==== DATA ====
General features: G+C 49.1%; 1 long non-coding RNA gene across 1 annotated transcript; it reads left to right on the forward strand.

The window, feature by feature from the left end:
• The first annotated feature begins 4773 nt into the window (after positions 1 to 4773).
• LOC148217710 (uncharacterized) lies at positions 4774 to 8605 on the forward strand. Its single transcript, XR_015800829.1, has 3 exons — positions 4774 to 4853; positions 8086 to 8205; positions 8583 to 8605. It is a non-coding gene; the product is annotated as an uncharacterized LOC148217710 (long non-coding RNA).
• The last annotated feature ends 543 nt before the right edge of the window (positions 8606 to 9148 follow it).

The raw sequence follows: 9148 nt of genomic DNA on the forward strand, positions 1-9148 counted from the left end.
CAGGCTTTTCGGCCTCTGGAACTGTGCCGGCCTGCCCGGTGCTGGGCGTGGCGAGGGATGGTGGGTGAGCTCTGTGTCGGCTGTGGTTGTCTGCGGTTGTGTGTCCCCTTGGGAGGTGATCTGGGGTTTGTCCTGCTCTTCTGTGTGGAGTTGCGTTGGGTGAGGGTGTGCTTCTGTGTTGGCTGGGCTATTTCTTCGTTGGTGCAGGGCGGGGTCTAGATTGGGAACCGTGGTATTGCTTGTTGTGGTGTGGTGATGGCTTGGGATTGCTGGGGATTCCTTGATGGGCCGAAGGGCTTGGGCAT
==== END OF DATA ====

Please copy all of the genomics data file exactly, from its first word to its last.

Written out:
General features: G+C 49.1%; 1 long non-coding RNA gene across 1 annotated transcript; it reads left to right on the forward strand.

The window, feature by feature from the left end:
• The first annotated feature begins 4773 nt into the window (after positions 1 to 4773).
• LOC148217710 (uncharacterized) lies at positions 4774 to 8605 on the forward strand. Its single transcript, XR_015800829.1, has 3 exons — positions 4774 to 4853; positions 8086 to 8205; positions 8583 to 8605. It is a non-coding gene; the product is annotated as an uncharacterized LOC148217710 (long non-coding RNA).
• The last annotated feature ends 543 nt before the right edge of the window (positions 8606 to 9148 follow it).

The raw sequence follows: 9148 nt of genomic DNA on the forward strand, positions 1-9148 counted from the left end.
CAGGCTTTTCGGCCTCTGGAACTGTGCCGGCCTGCCCGGTGCTGGGCGTGGCGAGGGATGGTGGGTGAGCTCTGTGTCGGCTGTGGTTGTCTGCGGTTGTGTGTCCCCTTGGGAGGTGATCTGGGGTTTGTCCTGCTCTTCTGTGTGGAGTTGCGTTGGGTGAGGGTGTGCTTCTGTGTTGGCTGGGCTATTTCTTCGTTGGTGCAGGGCGGGGTCTAGATTGGGAACCGTGGTATTGCTTGTTGTGGTGTGGTGATGGCTTGGGATTGCTGGGGATTCCTTGATGGGCCGAAGGGCTTGGGCAT